(I will consider Lindsey’s magnificent memoir in this series here shortly, but for now I will let a smidgen of her wisdom whet our appetites for more …)

Spiritual Autobiography: Roots

The roots of spiritual autobiography harken back to St. Paul of the Gospels, and particularly his story of his conversion to Christianity on the road to Damascus. His story offers the archetypal framework that would become amplified by Augustine, and eventually known as the “Augustan formula” for spiritual autobiography remaining so influential today. Traditionally, St. Augustine with his famed 5th century Confessions has been considered the first author of memoir/autobiography. By extension, the first modern autobiography is considered to be Jean Jacques Rousseau’s Confessions (1770). Rousseau’s evocation of Augustine’s title is no coincidence: Rousseau offers the secular humanist version of a spiritual life, complete with doubts and shortcomings, temptations and transgressions.

Puritan Spiritual Autobiography

Puritan spiritual autobiography (such as John Bunyan’s writing) had a heavy influence on the English novel in its early years. We see this in Daniel Defoe’s Robinson Crusoe (1719) and Moll Flanders (1722) – which are first-person fictitious “memoirs.” Such insightful authors when it came to human character as Richardson, Sterne and Fielding, all followed suit. One of my favourite spiritual memoirs as translated into fiction is Charlotte Bronte’s Jane Eyre, a seminal work for so many reasons, not least of all as a portrayal of a spiritual memoir from a woman’s point of view.

Madeleine L’Engle wrote that “In reading a spiritual autobiography like Tolstoy’s our own is widened and enlarged. We learn from each other what to hold on to and what to let go … Our spirits develop in strange and unexpected ways, and it helps to know that we are not alone on the journey.”

Amy Mandelker and Elizabeth Powers edit a large collection of excerpt from spiritual autobiographies called Pilgrim Souls: A Collection of Spiritual Autobiographies (New York, New York: Simon and Schuster, 1999). In their introduction, Mandelker and Powers identify that autobiography “- the story of the formation of a self – is one of the most enduring genres of Western literature. Historically, writers view the self as a soul; for them the story of their life is a spiritual autobiography” (15). They also helpfully note that “Unlike sister genres – travelogues, family memoirs – spiritual autobiographies focus on events and experiences that shape the inner person in relationship to God. The authors of spiritual autobiographies concentrate on examining their interior experiences in order to discover coherence, structure, and meaning in the shape of an individual life.” (15)

Spiritual Memoir: Roots

Onward from St. Paul, spiritual memoir owns a rich and fascinating history, from the medieval and renaissance periods, through the reformation and enlightenment, well into the present day (even with a very current resurgence, I would add). Perhaps the ancient oracle command to “know thyself” remains evergreen, ever important, for as Mandelker and Powers claim about the genre as it grew over time, “The very process of writing about oneself is called into question” (17). Interestingly, they add: “This uncertainty about knowing oneself or others pervades modern and postmodern thought and literature. Contemporary spiritual autobiographies have a secular starting point and are no longer based in a conventionally religious worldview. Curiously, this brings these words closer to their antecedents in antiquity, such as those by Saint Augustine and others who sought God while living in a pagan world” (18).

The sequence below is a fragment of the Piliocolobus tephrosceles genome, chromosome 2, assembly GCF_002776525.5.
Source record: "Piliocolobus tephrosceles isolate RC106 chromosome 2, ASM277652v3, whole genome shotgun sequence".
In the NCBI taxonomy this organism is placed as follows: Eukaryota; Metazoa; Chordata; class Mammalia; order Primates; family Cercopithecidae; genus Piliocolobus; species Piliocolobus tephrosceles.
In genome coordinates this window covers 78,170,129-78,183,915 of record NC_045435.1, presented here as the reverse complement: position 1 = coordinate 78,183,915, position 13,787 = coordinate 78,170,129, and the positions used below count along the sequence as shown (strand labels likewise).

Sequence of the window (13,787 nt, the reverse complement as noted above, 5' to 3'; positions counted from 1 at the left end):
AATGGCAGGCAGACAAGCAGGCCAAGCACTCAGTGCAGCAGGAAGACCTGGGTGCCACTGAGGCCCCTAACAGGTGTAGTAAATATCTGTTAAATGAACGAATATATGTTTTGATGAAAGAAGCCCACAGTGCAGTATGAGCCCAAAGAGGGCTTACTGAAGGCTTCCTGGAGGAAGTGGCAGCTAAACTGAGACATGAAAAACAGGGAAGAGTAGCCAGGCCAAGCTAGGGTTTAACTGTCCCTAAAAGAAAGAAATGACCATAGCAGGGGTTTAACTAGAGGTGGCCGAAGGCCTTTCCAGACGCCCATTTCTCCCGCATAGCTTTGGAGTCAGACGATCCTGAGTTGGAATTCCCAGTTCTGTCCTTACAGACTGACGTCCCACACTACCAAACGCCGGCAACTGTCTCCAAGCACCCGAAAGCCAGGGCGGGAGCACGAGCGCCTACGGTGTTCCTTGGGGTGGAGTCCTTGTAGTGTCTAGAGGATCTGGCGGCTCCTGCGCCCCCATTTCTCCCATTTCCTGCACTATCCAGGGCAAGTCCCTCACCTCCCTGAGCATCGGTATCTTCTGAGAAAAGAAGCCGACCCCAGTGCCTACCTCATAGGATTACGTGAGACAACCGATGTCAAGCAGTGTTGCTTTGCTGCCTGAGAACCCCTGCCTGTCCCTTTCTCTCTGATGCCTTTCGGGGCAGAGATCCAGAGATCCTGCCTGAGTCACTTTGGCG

We quest on this side of the glass, where things can only be known darkly.

So then, why write a spiritual autobiography?

As Nan Phifer answers, “Writing memoirs is a way to sort out, discover, understand, apologize, appreciate, and celebrate.”

With the Bible, Dorothy Sayers claims that God “wrote his own autobiography.”

QUESTION: How do we respond to such a story but with our own?

Carolyn Weber


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12 responses to Spiritual Autobiography and Memoir: Nuances, History and Influence

  1. Thank you, Caro, for this thought–provoking examination! I bookmarked it so I could come back and reread, study, and absorb it further.

  2. I’m confused by this: “Someone else can write your memoir, but only you can write your autobiography.”

    Yes, only I can write my autobiography but based on your “memoir comes from memory,” how can someone else write my memoir? They can write my biography but they haven’t lived the spiritual ups and downs of my life nor can they understand why I believe God took me hither and yon.